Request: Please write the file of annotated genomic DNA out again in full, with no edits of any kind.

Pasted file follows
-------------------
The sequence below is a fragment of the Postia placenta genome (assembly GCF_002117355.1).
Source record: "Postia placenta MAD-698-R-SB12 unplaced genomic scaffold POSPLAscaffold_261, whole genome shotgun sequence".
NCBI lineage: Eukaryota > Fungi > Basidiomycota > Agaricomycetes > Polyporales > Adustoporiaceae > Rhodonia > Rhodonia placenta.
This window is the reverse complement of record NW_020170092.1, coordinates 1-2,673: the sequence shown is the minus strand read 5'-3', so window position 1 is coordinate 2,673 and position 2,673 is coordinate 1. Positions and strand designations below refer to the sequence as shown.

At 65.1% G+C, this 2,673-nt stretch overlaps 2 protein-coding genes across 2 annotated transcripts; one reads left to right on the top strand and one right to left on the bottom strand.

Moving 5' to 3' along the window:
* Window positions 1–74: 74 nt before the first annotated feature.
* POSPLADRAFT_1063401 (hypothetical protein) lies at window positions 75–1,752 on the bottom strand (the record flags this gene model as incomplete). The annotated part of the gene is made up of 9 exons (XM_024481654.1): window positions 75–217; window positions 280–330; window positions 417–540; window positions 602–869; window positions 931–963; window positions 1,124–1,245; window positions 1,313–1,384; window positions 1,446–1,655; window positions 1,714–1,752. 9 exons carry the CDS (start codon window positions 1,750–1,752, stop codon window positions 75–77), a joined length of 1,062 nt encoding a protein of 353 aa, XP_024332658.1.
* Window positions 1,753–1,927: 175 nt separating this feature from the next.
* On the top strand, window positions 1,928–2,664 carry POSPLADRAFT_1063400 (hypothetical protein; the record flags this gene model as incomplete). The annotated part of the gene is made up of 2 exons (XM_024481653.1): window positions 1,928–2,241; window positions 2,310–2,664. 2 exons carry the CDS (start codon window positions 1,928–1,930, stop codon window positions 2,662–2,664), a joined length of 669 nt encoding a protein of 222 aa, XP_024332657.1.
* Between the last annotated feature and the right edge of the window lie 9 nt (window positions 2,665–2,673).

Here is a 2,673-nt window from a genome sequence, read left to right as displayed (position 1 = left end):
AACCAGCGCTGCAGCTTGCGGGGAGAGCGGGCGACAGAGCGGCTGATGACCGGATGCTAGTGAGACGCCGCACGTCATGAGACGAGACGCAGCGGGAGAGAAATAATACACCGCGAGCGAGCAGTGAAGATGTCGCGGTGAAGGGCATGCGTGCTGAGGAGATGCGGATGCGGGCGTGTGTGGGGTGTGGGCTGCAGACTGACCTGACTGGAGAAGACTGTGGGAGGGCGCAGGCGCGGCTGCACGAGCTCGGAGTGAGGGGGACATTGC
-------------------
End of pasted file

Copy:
The sequence below is a fragment of the Postia placenta genome (assembly GCF_002117355.1).
Source record: "Postia placenta MAD-698-R-SB12 unplaced genomic scaffold POSPLAscaffold_261, whole genome shotgun sequence".
NCBI lineage: Eukaryota > Fungi > Basidiomycota > Agaricomycetes > Polyporales > Adustoporiaceae > Rhodonia > Rhodonia placenta.
This window is the reverse complement of record NW_020170092.1, coordinates 1-2,673: the sequence shown is the minus strand read 5'-3', so window position 1 is coordinate 2,673 and position 2,673 is coordinate 1. Positions and strand designations below refer to the sequence as shown.

At 65.1% G+C, this 2,673-nt stretch overlaps 2 protein-coding genes across 2 annotated transcripts; one reads left to right on the top strand and one right to left on the bottom strand.

Moving 5' to 3' along the window:
* Window positions 1–74: 74 nt before the first annotated feature.
* POSPLADRAFT_1063401 (hypothetical protein) lies at window positions 75–1,752 on the bottom strand (the record flags this gene model as incomplete). The annotated part of the gene is made up of 9 exons (XM_024481654.1): window positions 75–217; window positions 280–330; window positions 417–540; window positions 602–869; window positions 931–963; window positions 1,124–1,245; window positions 1,313–1,384; window positions 1,446–1,655; window positions 1,714–1,752. 9 exons carry the CDS (start codon window positions 1,750–1,752, stop codon window positions 75–77), a joined length of 1,062 nt encoding a protein of 353 aa, XP_024332658.1.
* Window positions 1,753–1,927: 175 nt separating this feature from the next.
* On the top strand, window positions 1,928–2,664 carry POSPLADRAFT_1063400 (hypothetical protein; the record flags this gene model as incomplete). The annotated part of the gene is made up of 2 exons (XM_024481653.1): window positions 1,928–2,241; window positions 2,310–2,664. 2 exons carry the CDS (start codon window positions 1,928–1,930, stop codon window positions 2,662–2,664), a joined length of 669 nt encoding a protein of 222 aa, XP_024332657.1.
* Between the last annotated feature and the right edge of the window lie 9 nt (window positions 2,665–2,673).

Here is a 2,673-nt window from a genome sequence, read left to right as displayed (position 1 = left end):
AACCAGCGCTGCAGCTTGCGGGGAGAGCGGGCGACAGAGCGGCTGATGACCGGATGCTAGTGAGACGCCGCACGTCATGAGACGAGACGCAGCGGGAGAGAAATAATACACCGCGAGCGAGCAGTGAAGATGTCGCGGTGAAGGGCATGCGTGCTGAGGAGATGCGGATGCGGGCGTGTGTGGGGTGTGGGCTGCAGACTGACCTGACTGGAGAAGACTGTGGGAGGGCGCAGGCGCGGCTGCACGAGCTCGGAGTGAGGGGGACATTGC